There are many good reasons why you should attend the Rainforest World Music Festival (RWMF) at least once in your life. First of all, the stunning location: With its magical rainforest setting, the festival is one of the most scenic music events on the globe. This three-day event is held every summer at the Sarawak Cultural Village near Kuching, a laid-back town on Sarawak, the Malaysian part of the island of Borneo. The festival not only showcases music from all continents, it also offers daytime music workshops, wellness and lifestyle activities, mini sessions, cultural displays, craft displays, food stalls and main-stage evening concerts. Cool vibes are the predominant feeling. Everybody is friendly, polite and open to each other. The very chill atmosphere is reminiscent of the heydays of the hippies in the late 1960s, early '70s.
The emblem of the Rainforest World Music Festival is the sapeh (or sape), a traditional wooden lute of Central Borneo. A few decades ago this elegant instrument with three to six strings was hardly played, but this large plucked string instrument has enjoyed a revival. When entering the festival stage one was welcomed by the soft tones of two sapeh players and at the opening ceremony the sapeh was presented by traditional musicians from Sarawak. Sape lessons were held at the Rainforest Music House daily, offering festival attendees the opportunity to learn the basics of this beautiful instrument. In the past, playing the sapeh was restricted to men only, but these days the Sarawak lute is no longer taboo for women.
The theme of this year’s 21st edition, which took place July 13-15, was "Awakening of the Rainforest," which took shape in all kinds of ways. With stage performances indoors in the afternoon, and outdoor stages in the evening ,the festival had so much to offer the audience that one just didn’t have enough time to see and hear all the artists and take part in all the activities.
The music program offered fare from all continents, from traditional to modern. One of the biggest surprises was the performance of 80-year-old Brazilian singer and composer Dona Onete, the Queen of Carimbo. She was born in 1936 as Ionete da Silveira Gama. By the time she was 15, she was singing songs from traditional such music genres as samba, quadrille and boi bumba. She taught history and Amazonian studies and conducted research into rhythms, dances and traditions of the region. She helped establish music and dance groups which preserved traditional music and customs. From 1993-96, she served as secretary of culture for the municipality. Onete recorded her first album, Feitiço Caboclo, at age 73, and continued to perform after her retirement. In 2017, she was awarded the Brazilian Ordem do Mérito Cultural.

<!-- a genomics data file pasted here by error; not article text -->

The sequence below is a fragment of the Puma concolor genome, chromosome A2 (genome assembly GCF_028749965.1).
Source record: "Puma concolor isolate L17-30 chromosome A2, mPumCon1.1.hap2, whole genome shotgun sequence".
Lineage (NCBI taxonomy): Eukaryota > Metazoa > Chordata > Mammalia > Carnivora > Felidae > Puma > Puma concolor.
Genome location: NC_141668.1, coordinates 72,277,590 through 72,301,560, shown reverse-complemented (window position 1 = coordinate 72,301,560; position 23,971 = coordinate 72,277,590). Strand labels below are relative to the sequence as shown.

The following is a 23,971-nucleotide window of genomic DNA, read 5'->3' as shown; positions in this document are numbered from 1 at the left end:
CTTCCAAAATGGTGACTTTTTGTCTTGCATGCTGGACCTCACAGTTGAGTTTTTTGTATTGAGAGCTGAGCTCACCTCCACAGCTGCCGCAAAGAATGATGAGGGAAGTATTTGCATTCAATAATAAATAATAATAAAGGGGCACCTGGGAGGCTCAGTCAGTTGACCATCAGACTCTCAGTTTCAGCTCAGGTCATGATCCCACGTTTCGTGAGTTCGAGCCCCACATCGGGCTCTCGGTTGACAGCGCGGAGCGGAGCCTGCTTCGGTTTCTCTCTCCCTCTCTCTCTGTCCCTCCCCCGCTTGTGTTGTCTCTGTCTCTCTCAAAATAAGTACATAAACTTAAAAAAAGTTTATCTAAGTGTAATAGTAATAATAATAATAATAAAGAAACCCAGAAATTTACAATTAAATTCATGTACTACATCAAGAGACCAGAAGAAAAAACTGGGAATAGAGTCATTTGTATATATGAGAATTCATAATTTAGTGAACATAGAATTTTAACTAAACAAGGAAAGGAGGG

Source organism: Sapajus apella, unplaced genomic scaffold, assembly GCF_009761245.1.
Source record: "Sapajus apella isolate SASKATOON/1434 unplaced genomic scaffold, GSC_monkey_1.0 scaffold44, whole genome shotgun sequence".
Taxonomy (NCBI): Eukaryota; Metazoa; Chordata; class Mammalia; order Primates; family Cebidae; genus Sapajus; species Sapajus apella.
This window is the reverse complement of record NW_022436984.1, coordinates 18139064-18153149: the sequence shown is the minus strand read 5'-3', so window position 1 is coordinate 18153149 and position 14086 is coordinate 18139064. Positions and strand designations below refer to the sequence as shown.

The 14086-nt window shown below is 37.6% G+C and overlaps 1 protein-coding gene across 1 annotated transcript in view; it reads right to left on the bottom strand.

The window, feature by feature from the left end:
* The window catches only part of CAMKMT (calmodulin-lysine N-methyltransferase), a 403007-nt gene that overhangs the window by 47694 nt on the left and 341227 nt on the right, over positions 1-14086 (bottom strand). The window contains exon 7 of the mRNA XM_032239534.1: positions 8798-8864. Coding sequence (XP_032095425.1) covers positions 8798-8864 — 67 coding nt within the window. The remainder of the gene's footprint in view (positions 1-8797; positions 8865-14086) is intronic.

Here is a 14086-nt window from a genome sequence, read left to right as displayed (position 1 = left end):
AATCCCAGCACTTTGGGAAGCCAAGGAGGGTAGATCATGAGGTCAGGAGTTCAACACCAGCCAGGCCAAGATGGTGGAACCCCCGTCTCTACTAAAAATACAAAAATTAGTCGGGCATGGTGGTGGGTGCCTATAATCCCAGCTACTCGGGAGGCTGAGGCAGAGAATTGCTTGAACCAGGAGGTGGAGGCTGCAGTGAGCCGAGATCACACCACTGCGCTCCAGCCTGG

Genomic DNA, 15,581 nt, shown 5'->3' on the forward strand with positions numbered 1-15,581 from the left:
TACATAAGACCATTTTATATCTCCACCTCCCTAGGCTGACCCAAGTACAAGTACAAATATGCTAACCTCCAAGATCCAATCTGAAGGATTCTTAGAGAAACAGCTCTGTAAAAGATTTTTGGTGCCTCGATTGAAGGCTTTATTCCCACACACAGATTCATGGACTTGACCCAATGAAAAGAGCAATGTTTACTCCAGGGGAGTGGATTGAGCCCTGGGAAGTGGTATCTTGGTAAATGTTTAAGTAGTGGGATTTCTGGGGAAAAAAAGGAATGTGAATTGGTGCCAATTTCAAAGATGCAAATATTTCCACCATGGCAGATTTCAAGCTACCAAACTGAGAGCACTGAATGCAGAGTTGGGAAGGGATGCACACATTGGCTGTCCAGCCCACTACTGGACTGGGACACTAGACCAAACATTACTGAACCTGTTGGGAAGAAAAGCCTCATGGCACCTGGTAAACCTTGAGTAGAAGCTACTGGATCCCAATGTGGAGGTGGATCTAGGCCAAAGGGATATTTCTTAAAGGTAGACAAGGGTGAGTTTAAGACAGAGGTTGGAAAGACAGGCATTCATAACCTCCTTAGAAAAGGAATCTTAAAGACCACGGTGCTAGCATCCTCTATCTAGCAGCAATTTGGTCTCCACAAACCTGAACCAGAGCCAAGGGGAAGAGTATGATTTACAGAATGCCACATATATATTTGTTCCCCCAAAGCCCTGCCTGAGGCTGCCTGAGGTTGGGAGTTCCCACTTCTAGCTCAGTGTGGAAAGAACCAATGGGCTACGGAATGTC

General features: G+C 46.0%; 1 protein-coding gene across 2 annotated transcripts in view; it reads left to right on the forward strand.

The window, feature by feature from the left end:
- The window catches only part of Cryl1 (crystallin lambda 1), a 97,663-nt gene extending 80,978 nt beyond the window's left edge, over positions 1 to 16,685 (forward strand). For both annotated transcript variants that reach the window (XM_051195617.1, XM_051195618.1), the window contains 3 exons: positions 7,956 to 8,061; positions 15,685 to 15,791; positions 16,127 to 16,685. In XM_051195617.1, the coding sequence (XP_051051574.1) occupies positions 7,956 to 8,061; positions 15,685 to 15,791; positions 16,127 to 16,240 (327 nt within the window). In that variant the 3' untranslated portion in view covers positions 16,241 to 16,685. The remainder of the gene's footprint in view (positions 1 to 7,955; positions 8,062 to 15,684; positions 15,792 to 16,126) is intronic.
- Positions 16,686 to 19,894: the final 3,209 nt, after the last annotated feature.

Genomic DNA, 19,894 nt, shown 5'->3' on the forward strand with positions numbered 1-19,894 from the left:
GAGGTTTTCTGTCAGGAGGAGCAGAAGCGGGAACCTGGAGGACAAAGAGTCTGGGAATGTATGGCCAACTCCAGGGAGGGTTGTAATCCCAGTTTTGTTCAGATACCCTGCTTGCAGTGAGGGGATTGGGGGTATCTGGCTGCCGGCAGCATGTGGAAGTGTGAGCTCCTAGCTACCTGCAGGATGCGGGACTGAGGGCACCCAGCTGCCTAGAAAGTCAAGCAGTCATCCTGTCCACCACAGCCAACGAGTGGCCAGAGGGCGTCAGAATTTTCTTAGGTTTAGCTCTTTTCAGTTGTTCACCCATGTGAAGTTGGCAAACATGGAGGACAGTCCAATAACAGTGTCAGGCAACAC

Sitting in a wheelchair, the very energetic Ms Onete impressed the audience with her self- developed hybrid music genre, carimbo chamegado. Backed by a super funky band made up of mainly young musicians, Onete was the highlights of the first night. And what was she singing about? In a press conference, she told the journalists that 50 percent of the lyrics were about sex and other 50 percent about food. What a woman!
Another highlight was the concert by the group Arat Kilo, an exciting combination of French musicians playing Ethio-jazz, the Malian diva Mamani Keita (Electro-Bamako lp), and singer Mike Ladd from the U.S. The name Arat Kilo is Amharic for four kilometers, referring to the fact that this neighborhood in the Ethiopian capital Addis Ababa is four kilometers from the train station in Addis. This infectious group presented a unique mix of Ethiopian jazz, Afrobeat, funk, traditional Malian vocals and hard-core hip-hop and soul. Check their latest CD, Visions of Selam,which was released in March 2018 on the French label Accords Croisés.
Slightly disappointing was the performance of kora player Djeli Moussa Conde from Guinea-Conakry. His fusion of West African kora music with reggae, rock, funk and jazz generated a lot of energy among the festival goers, many of whom were dancing the whole time. So everybody seemed to be enjoying themselves, but I missed subtlety and catchy melodies.
An unexpected surprise came from the duo Guo Gan (China) and Aly Keita (Ivory Coast). Gan, now living in Paris, is a master of the Chinese erhu, while Aly Keita, living in Germany, is a balafon virtuoso. They produced an album titled Peace In the World, an accurate description of their music and message.
Combo Ginebra, from Chile, the last band on Sunday night, turned out to be the ultimate party band. Their infectious nueva cumbia Chilena rhythms drove everybody crazy and transformed the festival grounds into one huge dance floor, where sitting down was not an option.
Its challenging music program, interesting workshops, extreme friendly staff, and the delicious Sarawak cuisine makes the Rainforest World Music Festival one of the finest music festivals in the world. Looking forward to the 2019 edition.
Terima kasih (Malaysian for "thank you very much")
Bastiaan Springer is producer for The Concert Radio in the Netherlands, and a world music journalist.